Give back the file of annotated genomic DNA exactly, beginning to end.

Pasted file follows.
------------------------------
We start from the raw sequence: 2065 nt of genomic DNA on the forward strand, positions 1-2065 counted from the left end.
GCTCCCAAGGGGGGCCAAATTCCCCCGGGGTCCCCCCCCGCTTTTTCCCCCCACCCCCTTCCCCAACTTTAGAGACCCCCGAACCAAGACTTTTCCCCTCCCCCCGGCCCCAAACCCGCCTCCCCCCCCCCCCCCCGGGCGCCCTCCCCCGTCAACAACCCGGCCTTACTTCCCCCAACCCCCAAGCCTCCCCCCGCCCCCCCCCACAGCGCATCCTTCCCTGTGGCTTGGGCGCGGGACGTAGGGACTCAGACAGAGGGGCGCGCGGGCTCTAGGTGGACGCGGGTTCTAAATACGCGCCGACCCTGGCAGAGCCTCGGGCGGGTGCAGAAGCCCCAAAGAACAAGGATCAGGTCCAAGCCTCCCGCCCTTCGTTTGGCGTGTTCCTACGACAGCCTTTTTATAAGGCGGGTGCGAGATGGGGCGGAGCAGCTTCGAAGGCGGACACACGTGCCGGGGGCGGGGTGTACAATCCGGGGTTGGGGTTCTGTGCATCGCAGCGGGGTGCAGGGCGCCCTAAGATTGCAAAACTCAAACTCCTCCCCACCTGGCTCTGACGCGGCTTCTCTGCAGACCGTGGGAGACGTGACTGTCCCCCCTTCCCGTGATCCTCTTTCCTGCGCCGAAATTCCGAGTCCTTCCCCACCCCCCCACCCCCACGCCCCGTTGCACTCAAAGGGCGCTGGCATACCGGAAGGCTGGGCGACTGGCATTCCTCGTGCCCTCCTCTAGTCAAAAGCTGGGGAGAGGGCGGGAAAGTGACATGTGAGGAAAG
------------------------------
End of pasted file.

We start from the raw sequence: 2065 nt of genomic DNA on the forward strand, positions 1-2065 counted from the left end.
GCTCCCAAGGGGGGCCAAATTCCCCCGGGGTCCCCCCCCGCTTTTTCCCCCCACCCCCTTCCCCAACTTTAGAGACCCCCGAACCAAGACTTTTCCCCTCCCCCCGGCCCCAAACCCGCCTCCCCCCCCCCCCCCCGGGCGCCCTCCCCCGTCAACAACCCGGCCTTACTTCCCCCAACCCCCAAGCCTCCCCCCGCCCCCCCCCACAGCGCATCCTTCCCTGTGGCTTGGGCGCGGGACGTAGGGACTCAGACAGAGGGGCGCGCGGGCTCTAGGTGGACGCGGGTTCTAAATACGCGCCGACCCTGGCAGAGCCTCGGGCGGGTGCAGAAGCCCCAAAGAACAAGGATCAGGTCCAAGCCTCCCGCCCTTCGTTTGGCGTGTTCCTACGACAGCCTTTTTATAAGGCGGGTGCGAGATGGGGCGGAGCAGCTTCGAAGGCGGACACACGTGCCGGGGGCGGGGTGTACAATCCGGGGTTGGGGTTCTGTGCATCGCAGCGGGGTGCAGGGCGCCCTAAGATTGCAAAACTCAAACTCCTCCCCACCTGGCTCTGACGCGGCTTCTCTGCAGACCGTGGGAGACGTGACTGTCCCCCCTTCCCGTGATCCTCTTTCCTGCGCCGAAATTCCGAGTCCTTCCCCACCCCCCCACCCCCACGCCCCGTTGCACTCAAAGGGCGCTGGCATACCGGAAGGCTGGGCGACTGGCATTCCTCGTGCCCTCCTCTAGTCAAAAGCTGGGGAGAGGGCGGGAAAGTGACATGTGAGGAAAG